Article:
How Landscape Plants Have an Impact on the Carbon Footprint
Wednesday, February 6, 2019
Posted by: ASHS
FOR IMMEDIATE RELEASE
LEXINGTON, KENTUCKY—How Landscape Plants Have an Impact on the Carbon Footprint
A study out of the University of Kentucky provides a base of understanding of carbon footprint terminology and illustrates carbon footprint analyses using data from previous research that modeled nursery and greenhouse crop production systems and their life-cycle impact. Dewayne Ingram, Charles Hall, and Joshua Knight present the science underlying the determination of carbon footprint and the degree to which it is important in minimizing the negative impacts of new product development and assessing the positive or negative cradle-to-grave life-cycle impacts.
Their research is in the article “Understanding Carbon Footprint in Production and Use of Landscape Plants” in HortTechnology.
Carbon footprint relates to the efflux of greenhouse gases in the environment. The greenhouse gas emissions of primary interest or concern are carbon dioxide, nitrous oxide, and methane, and result from human and environmental activities. These warm the earth by absorbing energy and decreasing the rate at which energy escapes the earth’s atmosphere to space. In other words, greenhouse gases increase the effectiveness of the atmosphere to act as a blanket that insulates the earth. Therefore, greenhouse gases have a measurable potential for trapping energy in the earth’s atmosphere.
Life cycle assessment, with tools used to estimate greenhouse gases during the life cycle of a targeted product or activity, has been used to characterize representative field-grown and container-grown landscape plants. The dominant contributor to the carbon footprint and variable costs of field-grown trees is equipment use, or, more specifically, the combustion of fossil fuels.
Most of that impact is at harvest, when heavy equipment is used to dig and move individual trees. Transport of these trees to customers and subsequent transplantation in the landscape are also carbon-intense activities.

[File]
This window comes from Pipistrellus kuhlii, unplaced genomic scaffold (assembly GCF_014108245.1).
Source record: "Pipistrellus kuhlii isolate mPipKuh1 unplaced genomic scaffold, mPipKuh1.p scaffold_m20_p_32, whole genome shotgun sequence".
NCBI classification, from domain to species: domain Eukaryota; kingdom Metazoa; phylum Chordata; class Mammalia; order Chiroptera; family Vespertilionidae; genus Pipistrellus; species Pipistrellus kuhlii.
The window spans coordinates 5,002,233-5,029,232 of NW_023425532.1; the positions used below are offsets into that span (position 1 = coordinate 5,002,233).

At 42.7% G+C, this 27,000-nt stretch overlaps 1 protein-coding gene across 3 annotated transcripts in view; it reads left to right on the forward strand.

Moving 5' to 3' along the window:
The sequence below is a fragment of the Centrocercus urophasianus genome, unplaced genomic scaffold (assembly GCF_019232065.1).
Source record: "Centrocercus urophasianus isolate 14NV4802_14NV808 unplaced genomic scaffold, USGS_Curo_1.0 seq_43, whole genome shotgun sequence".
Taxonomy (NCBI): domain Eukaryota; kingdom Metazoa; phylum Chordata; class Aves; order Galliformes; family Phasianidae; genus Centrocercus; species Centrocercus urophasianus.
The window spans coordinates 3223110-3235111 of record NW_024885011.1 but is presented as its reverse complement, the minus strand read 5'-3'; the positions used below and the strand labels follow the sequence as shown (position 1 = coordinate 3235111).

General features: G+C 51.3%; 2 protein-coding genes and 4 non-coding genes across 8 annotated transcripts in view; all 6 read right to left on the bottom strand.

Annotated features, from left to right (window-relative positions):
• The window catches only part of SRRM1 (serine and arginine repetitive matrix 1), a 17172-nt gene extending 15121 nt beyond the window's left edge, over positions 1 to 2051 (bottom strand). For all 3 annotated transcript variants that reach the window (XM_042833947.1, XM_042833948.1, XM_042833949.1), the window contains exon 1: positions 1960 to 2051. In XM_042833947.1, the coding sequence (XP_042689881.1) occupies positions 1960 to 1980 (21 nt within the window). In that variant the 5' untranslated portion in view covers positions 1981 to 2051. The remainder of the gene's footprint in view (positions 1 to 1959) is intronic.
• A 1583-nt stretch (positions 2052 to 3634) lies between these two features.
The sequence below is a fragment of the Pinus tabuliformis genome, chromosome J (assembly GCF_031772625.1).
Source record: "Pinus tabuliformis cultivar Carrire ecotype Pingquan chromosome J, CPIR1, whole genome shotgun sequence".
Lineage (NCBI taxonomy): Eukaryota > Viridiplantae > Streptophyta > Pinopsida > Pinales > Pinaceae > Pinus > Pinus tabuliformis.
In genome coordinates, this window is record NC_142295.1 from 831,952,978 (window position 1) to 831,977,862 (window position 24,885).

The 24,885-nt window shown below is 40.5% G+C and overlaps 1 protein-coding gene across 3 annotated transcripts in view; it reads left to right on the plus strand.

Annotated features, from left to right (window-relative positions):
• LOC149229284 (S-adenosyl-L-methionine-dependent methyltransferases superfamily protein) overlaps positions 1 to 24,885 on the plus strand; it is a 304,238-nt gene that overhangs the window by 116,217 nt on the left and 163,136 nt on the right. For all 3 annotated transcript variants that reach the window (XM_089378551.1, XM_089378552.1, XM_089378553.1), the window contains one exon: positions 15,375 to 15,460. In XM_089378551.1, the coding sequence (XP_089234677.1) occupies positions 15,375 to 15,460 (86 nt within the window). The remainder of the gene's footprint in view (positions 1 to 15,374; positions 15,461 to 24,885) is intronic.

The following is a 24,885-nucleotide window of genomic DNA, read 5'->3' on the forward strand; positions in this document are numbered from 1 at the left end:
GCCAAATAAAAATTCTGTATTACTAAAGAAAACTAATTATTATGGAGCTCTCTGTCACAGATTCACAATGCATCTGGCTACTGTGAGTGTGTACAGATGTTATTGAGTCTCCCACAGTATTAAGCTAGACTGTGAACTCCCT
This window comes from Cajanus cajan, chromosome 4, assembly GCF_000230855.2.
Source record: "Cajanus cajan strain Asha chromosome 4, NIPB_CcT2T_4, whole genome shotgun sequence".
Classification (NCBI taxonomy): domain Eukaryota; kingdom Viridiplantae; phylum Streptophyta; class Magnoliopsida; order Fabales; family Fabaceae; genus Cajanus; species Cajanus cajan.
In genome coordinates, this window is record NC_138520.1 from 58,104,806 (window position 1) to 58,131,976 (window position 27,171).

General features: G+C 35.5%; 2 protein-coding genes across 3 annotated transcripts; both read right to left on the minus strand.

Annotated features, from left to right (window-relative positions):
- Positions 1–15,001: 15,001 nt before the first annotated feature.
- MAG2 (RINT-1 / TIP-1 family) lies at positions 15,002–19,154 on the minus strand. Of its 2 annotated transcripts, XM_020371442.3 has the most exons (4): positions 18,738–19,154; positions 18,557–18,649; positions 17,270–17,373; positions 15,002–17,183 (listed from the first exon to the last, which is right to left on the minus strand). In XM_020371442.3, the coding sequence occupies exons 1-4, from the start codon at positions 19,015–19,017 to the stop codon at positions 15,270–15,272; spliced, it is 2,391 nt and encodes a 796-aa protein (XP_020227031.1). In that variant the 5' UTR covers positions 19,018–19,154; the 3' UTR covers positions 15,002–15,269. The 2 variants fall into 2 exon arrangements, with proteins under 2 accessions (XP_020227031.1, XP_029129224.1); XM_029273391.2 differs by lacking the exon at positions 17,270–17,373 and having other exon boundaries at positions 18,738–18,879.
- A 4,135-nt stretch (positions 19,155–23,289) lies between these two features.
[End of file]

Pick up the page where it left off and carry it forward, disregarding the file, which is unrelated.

Greenhouse heating also can also have an impact on the carbon footprint of plants, depending on the location of the greenhouse or nursery and the length and season of production. Knowing the input products and activities that contribute most toward the carbon footprint and costs during plant production allows nursery and greenhouse managers to consider protocol modifications that are more beneficial to profit potential and environment impact.
Greenhouse gases differ in their effectiveness to absorb energy in specific wavelengths, primarily infrared. This is referred to as their radiative efficiency. They also differ in terms of how long they stay in the atmosphere, or their lifetime. Global warming potential was developed to categorize greenhouse gases based on their radiative efficiency and lifetime in the atmosphere.
The impact of landscape plants on atmospheric carbon dioxide during the production and use phases contributes to the life-cycle benefits. Although greenhouse gases are emitted during the production phase, carbon dioxide is sequestered from the air and is stored in the wood of plants, having an impact on atmospheric carbon dioxide levels for decades. The carbon will eventually be emitted when the tree is removed from the landscape at the end of its life cycle.
As the green industry continues to mature, differentiation is an increasingly important business strategy for green industry businesses. One such way to accomplish this is by adopting environmentally friendly behavior and/or selling products that offer environmental benefits.
Ingram adds, “Our research over the last decade has revealed activities and inputs in landscape plant production that can be modified to reduce carbon footprint. The analyses also documented the many beneficial life-cycle environmental impacts, including carbon sequestration from the atmosphere, of landscape plants.”
The complete article is available Open Access on the ASHS HortTechnology electronic journal website: DOI: https://doi.org/10.21273/HORTTECH04220-18
You may contact Dewayne Ingram of the University of Kentucky at firstname.lastname@example.org or call him at (859)257-8903.
Founded in 1903, the American Society for Horticulture Science (ASHS) is the largest organization dedicated to advancing all facets of horticulture research, education, and application. More information at ashs.org.